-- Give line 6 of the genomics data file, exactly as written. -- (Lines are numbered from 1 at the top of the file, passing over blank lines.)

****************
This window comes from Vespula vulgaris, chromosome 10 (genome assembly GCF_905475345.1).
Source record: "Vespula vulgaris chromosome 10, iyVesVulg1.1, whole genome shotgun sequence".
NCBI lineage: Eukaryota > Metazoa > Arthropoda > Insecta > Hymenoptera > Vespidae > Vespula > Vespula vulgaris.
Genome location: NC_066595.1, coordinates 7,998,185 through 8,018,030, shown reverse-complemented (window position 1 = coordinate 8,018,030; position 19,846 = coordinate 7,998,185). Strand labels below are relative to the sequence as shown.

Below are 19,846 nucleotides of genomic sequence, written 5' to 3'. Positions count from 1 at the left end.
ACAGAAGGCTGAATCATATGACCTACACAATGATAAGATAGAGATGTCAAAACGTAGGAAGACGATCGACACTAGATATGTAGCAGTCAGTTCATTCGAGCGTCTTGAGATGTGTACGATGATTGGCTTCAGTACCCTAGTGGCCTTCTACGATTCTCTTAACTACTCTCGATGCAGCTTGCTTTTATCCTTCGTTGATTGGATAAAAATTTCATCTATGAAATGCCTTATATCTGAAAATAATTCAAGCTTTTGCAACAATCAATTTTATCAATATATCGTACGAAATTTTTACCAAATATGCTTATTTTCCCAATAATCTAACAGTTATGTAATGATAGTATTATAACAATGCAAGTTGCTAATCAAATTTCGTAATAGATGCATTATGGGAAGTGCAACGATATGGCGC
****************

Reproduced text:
ACAGAAGGCTGAATCATATGACCTACACAATGATAAGATAGAGATGTCAAAACGTAGGAAGACGATCGACACTAGATATGTAGCAGTCAGTTCATTCGAGCGTCTTGAGATGTGTACGATGATTGGCTTCAGTACCCTAGTGGCCTTCTACGATTCTCTTAACTACTCTCGATGCAGCTTGCTTTTATCCTTCGTTGATTGGATAAAAATTTCATCTATGAAATGCCTTATATCTGAAAATAATTCAAGCTTTTGCAACAATCAATTTTATCAATATATCGTACGAAATTTTTACCAAATATGCTTATTTTCCCAATAATCTAACAGTTATGTAATGATAGTATTATAACAATGCAAGTTGCTAATCAAATTTCGTAATAGATGCATTATGGGAAGTGCAACGATATGGCGC